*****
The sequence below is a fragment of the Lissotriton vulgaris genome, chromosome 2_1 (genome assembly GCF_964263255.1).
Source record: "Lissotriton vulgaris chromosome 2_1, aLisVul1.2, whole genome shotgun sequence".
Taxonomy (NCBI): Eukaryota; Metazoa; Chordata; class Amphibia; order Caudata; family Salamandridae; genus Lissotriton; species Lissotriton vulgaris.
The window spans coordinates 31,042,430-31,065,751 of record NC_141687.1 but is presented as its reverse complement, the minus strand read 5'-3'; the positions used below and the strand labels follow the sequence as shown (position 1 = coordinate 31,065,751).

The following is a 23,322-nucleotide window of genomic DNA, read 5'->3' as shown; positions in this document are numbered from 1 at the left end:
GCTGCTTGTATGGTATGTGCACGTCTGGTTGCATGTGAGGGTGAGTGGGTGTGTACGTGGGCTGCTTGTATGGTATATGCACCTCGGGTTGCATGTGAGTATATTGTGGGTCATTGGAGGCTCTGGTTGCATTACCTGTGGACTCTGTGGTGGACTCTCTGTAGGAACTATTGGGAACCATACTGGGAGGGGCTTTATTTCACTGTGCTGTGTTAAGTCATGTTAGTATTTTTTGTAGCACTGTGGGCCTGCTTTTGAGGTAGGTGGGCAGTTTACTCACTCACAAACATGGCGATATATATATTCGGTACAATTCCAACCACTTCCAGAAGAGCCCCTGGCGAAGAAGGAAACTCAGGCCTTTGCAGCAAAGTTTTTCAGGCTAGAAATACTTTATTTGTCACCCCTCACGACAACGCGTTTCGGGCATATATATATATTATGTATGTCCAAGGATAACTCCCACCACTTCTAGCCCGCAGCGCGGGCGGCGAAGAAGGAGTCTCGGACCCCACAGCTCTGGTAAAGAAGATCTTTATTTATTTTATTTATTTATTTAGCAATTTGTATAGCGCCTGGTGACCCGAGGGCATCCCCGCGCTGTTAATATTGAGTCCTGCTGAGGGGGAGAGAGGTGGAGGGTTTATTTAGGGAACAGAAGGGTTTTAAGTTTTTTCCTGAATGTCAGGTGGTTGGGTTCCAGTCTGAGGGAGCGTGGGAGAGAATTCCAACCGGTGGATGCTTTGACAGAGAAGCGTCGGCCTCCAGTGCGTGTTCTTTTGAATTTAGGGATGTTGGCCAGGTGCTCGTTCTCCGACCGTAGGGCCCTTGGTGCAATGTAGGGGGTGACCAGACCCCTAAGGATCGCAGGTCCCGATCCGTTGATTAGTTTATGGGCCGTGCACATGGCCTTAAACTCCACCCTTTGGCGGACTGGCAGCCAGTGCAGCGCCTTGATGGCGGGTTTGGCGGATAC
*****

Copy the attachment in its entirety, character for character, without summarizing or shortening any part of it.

The sequence below is a fragment of the Lissotriton vulgaris genome, chromosome 2_1 (genome assembly GCF_964263255.1).
Source record: "Lissotriton vulgaris chromosome 2_1, aLisVul1.2, whole genome shotgun sequence".
Taxonomy (NCBI): Eukaryota; Metazoa; Chordata; class Amphibia; order Caudata; family Salamandridae; genus Lissotriton; species Lissotriton vulgaris.
The window spans coordinates 31,042,430-31,065,751 of record NC_141687.1 but is presented as its reverse complement, the minus strand read 5'-3'; the positions used below and the strand labels follow the sequence as shown (position 1 = coordinate 31,065,751).

The following is a 23,322-nucleotide window of genomic DNA, read 5'->3' as shown; positions in this document are numbered from 1 at the left end:
GCTGCTTGTATGGTATGTGCACGTCTGGTTGCATGTGAGGGTGAGTGGGTGTGTACGTGGGCTGCTTGTATGGTATATGCACCTCGGGTTGCATGTGAGTATATTGTGGGTCATTGGAGGCTCTGGTTGCATTACCTGTGGACTCTGTGGTGGACTCTCTGTAGGAACTATTGGGAACCATACTGGGAGGGGCTTTATTTCACTGTGCTGTGTTAAGTCATGTTAGTATTTTTTGTAGCACTGTGGGCCTGCTTTTGAGGTAGGTGGGCAGTTTACTCACTCACAAACATGGCGATATATATATTCGGTACAATTCCAACCACTTCCAGAAGAGCCCCTGGCGAAGAAGGAAACTCAGGCCTTTGCAGCAAAGTTTTTCAGGCTAGAAATACTTTATTTGTCACCCCTCACGACAACGCGTTTCGGGCATATATATATATTATGTATGTCCAAGGATAACTCCCACCACTTCTAGCCCGCAGCGCGGGCGGCGAAGAAGGAGTCTCGGACCCCACAGCTCTGGTAAAGAAGATCTTTATTTATTTTATTTATTTATTTAGCAATTTGTATAGCGCCTGGTGACCCGAGGGCATCCCCGCGCTGTTAATATTGAGTCCTGCTGAGGGGGAGAGAGGTGGAGGGTTTATTTAGGGAACAGAAGGGTTTTAAGTTTTTTCCTGAATGTCAGGTGGTTGGGTTCCAGTCTGAGGGAGCGTGGGAGAGAATTCCAACCGGTGGATGCTTTGACAGAGAAGCGTCGGCCTCCAGTGCGTGTTCTTTTGAATTTAGGGATGTTGGCCAGGTGCTCGTTCTCCGACCGTAGGGCCCTTGGTGCAATGTAGGGGGTGACCAGACCCCTAAGGATCGCAGGTCCCGATCCGTTGATTAGTTTATGGGCCGTGCACATGGCCTTAAACTCCACCCTTTGGCGGACTGGCAGCCAGTGCAGCGCCTTGATGGCGGGTTTGGCGGATAC